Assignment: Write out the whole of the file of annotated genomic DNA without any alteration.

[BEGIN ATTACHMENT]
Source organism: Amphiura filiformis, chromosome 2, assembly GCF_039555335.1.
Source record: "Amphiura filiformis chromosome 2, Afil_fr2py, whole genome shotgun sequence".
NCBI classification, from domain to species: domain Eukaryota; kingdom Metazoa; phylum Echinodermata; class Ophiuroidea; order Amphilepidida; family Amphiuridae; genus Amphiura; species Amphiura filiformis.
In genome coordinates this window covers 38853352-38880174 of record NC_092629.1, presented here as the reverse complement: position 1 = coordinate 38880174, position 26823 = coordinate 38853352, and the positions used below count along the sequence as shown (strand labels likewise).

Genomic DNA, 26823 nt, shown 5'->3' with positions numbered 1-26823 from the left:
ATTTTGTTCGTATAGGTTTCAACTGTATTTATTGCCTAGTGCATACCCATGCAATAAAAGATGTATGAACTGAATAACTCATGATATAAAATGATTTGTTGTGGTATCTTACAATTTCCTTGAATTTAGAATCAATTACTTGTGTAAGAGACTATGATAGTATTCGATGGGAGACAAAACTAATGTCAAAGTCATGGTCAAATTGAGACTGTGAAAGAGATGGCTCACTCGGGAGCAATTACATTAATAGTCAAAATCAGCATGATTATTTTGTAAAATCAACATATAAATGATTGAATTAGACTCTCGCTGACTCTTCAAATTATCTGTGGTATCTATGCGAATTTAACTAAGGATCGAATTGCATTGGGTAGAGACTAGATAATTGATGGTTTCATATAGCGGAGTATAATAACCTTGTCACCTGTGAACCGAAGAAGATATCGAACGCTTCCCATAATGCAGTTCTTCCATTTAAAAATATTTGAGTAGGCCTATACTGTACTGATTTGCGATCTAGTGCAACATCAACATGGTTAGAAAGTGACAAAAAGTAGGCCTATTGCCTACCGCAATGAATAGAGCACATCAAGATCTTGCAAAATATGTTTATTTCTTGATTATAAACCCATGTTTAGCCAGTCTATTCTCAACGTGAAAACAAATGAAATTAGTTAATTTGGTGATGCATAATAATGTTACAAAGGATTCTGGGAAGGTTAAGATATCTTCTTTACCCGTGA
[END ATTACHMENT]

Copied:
Source organism: Amphiura filiformis, chromosome 2, assembly GCF_039555335.1.
Source record: "Amphiura filiformis chromosome 2, Afil_fr2py, whole genome shotgun sequence".
NCBI classification, from domain to species: domain Eukaryota; kingdom Metazoa; phylum Echinodermata; class Ophiuroidea; order Amphilepidida; family Amphiuridae; genus Amphiura; species Amphiura filiformis.
In genome coordinates this window covers 38853352-38880174 of record NC_092629.1, presented here as the reverse complement: position 1 = coordinate 38880174, position 26823 = coordinate 38853352, and the positions used below count along the sequence as shown (strand labels likewise).

Genomic DNA, 26823 nt, shown 5'->3' with positions numbered 1-26823 from the left:
ATTTTGTTCGTATAGGTTTCAACTGTATTTATTGCCTAGTGCATACCCATGCAATAAAAGATGTATGAACTGAATAACTCATGATATAAAATGATTTGTTGTGGTATCTTACAATTTCCTTGAATTTAGAATCAATTACTTGTGTAAGAGACTATGATAGTATTCGATGGGAGACAAAACTAATGTCAAAGTCATGGTCAAATTGAGACTGTGAAAGAGATGGCTCACTCGGGAGCAATTACATTAATAGTCAAAATCAGCATGATTATTTTGTAAAATCAACATATAAATGATTGAATTAGACTCTCGCTGACTCTTCAAATTATCTGTGGTATCTATGCGAATTTAACTAAGGATCGAATTGCATTGGGTAGAGACTAGATAATTGATGGTTTCATATAGCGGAGTATAATAACCTTGTCACCTGTGAACCGAAGAAGATATCGAACGCTTCCCATAATGCAGTTCTTCCATTTAAAAATATTTGAGTAGGCCTATACTGTACTGATTTGCGATCTAGTGCAACATCAACATGGTTAGAAAGTGACAAAAAGTAGGCCTATTGCCTACCGCAATGAATAGAGCACATCAAGATCTTGCAAAATATGTTTATTTCTTGATTATAAACCCATGTTTAGCCAGTCTATTCTCAACGTGAAAACAAATGAAATTAGTTAATTTGGTGATGCATAATAATGTTACAAAGGATTCTGGGAAGGTTAAGATATCTTCTTTACCCGTGA